Surviving An Audit

While most Americans have a less than 2% chance of being audited, there are some red flags that make it more likely. If the IRS has informed you that you're going to be audited this year, listen up; Beverly Goodman, Sr. Editor for SmartMoney Magazine, has some tips to help make the process as painless as possible.

If you're being audited, the first thing you need to do is get all your paperwork and documentation together. "Any time that you are claiming a deduction... you want to have some sort of back-up documentation to go with it. If it's a home office deduction, you want to make sure you have all of your utility bills, you want to have all of your mortgage payment [stubs]. The same goes for charitable deductions," says Goodman.

However, if you're a little more disorganized, you can ask for time to get your paperwork together. "Pretty much everybody needs more time, at least to make the emotional or psychological adjustment to being audited," says Goodman. She also suggests talking to a professional before going into your audit, or consider hiring one to go with you. When it comes to things like audits, it's a good idea to have back-up.

If you don't agree with the auditor's assessment, it is possible to challenge what they say. You don't need to into the appointment with a pro in order to do so. "It's a judgement call," says Goodman. If the reason you're being audited is complicated, though, it's probably a good idea to work through it with a professional.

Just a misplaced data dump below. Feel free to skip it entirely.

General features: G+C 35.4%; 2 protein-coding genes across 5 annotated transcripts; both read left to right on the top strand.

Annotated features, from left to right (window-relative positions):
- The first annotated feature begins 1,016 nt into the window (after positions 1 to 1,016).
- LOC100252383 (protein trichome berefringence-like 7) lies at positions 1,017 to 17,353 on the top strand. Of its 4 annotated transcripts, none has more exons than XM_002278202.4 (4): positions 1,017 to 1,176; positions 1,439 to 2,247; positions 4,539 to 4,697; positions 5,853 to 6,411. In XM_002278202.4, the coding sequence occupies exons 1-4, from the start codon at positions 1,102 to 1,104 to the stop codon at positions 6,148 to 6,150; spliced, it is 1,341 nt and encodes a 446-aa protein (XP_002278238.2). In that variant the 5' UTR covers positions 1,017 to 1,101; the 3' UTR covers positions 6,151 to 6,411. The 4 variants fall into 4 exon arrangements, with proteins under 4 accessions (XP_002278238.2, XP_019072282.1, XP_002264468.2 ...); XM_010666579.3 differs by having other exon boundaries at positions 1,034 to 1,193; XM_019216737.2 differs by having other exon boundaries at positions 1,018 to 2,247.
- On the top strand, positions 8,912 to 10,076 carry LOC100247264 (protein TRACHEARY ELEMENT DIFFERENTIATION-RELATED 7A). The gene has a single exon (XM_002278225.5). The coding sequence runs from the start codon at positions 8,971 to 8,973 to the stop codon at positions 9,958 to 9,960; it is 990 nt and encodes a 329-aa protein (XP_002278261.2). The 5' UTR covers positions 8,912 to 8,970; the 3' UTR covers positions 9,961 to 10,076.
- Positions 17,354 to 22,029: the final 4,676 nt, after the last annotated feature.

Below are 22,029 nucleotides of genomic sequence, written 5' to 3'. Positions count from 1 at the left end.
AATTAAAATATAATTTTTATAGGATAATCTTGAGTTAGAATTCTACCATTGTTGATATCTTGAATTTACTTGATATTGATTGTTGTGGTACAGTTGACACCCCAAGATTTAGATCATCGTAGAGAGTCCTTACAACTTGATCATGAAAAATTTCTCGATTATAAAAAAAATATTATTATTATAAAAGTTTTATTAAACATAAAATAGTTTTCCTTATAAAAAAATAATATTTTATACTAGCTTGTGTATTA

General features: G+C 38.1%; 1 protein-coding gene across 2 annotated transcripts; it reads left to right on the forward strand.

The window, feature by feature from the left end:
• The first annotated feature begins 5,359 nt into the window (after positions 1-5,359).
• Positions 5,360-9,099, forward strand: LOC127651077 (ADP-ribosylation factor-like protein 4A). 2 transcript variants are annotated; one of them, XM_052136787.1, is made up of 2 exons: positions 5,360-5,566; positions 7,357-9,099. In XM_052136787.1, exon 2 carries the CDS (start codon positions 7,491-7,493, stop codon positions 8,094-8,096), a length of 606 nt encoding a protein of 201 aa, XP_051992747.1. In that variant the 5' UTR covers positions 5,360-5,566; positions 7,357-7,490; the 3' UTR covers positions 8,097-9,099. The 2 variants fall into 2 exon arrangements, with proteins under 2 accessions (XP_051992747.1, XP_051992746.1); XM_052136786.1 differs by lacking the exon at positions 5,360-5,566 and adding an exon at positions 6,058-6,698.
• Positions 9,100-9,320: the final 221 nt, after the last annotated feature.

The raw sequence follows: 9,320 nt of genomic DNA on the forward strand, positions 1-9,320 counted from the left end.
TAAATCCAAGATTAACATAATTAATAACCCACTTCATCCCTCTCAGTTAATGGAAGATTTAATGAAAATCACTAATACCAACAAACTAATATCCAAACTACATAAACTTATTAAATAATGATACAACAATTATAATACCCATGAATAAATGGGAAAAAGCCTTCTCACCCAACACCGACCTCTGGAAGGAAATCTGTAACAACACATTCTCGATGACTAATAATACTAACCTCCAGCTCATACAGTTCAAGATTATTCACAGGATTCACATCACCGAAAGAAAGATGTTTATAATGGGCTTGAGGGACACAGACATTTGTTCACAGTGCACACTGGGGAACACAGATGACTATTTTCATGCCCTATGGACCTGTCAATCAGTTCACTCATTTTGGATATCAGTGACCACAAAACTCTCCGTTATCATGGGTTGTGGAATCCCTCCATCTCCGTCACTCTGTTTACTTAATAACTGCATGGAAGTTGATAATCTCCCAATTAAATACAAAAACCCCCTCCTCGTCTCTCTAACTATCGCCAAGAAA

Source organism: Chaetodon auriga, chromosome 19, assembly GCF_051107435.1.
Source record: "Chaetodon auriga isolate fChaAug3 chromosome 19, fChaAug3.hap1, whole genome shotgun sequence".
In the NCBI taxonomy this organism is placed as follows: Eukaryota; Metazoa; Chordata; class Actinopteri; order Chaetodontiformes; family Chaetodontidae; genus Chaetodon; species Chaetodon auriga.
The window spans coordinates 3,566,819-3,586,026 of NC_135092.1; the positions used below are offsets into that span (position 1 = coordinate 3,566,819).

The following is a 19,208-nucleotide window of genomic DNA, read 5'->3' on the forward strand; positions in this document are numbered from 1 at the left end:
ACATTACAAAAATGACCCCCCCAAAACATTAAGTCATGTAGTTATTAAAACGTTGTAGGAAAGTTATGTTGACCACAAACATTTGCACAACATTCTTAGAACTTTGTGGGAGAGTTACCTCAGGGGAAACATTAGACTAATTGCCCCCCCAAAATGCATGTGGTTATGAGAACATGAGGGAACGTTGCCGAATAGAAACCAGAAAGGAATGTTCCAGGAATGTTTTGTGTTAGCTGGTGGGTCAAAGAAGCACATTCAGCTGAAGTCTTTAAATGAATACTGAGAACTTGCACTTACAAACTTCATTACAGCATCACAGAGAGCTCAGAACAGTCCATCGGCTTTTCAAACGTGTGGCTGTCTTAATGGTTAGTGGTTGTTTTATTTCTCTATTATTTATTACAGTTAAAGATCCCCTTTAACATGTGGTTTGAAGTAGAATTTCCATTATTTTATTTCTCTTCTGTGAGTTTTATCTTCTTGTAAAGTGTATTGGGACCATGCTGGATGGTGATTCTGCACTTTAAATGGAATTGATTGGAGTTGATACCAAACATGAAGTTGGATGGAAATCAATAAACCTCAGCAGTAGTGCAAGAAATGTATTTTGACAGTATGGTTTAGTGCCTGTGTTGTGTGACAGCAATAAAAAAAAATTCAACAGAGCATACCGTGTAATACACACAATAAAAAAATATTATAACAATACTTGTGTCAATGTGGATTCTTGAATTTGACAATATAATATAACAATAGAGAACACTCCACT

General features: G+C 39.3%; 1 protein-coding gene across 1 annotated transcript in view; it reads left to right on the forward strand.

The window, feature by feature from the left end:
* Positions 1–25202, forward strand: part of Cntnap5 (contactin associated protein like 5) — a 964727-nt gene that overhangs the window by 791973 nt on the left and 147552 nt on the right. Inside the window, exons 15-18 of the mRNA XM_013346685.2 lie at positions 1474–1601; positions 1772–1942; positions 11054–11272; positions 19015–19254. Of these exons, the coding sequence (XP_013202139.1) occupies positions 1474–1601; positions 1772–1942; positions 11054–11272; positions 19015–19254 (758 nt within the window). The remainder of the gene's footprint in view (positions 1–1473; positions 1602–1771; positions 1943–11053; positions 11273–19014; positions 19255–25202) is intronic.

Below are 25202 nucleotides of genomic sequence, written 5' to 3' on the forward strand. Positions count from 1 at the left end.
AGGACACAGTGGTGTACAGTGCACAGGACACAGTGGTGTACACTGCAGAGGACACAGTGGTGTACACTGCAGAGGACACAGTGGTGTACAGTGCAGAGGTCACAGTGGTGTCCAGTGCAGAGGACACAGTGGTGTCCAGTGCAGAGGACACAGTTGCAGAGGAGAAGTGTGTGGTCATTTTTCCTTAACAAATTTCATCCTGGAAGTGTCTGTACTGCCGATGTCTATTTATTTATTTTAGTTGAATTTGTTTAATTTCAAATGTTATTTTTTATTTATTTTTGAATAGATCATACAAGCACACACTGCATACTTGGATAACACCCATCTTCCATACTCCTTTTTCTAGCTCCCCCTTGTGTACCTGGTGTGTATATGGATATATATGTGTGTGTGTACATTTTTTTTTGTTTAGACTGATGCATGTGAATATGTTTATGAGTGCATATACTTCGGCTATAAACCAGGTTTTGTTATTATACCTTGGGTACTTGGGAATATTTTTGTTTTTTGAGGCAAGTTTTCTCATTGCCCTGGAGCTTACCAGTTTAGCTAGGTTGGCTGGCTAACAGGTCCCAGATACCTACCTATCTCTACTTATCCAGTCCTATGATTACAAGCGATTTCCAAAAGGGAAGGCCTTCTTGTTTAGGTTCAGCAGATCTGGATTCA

One possible disagreement may come from your bill and how much you owe after the audit. However, it is possible to negotiate. You can set up a payment plan, or installment agreement. Or, if you know you can't afford to pay what they're asking, you can go through and offer and compromise, which is a negotiation on the final sum.

If all else fails, you can try to get the IRS to "53" your case. "If the IRS assigns the 53 status to your case, it means that they think it's currently uncollectable," says Goodman. "It doesn't mean they won't try later, and they have any time in the next ten years to try again, but for the moment, they're sort of boxing up your file, putting it on a shelf," They could come back to it later, but it's also possible that they won't pursue the case again.

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By Erin Petrun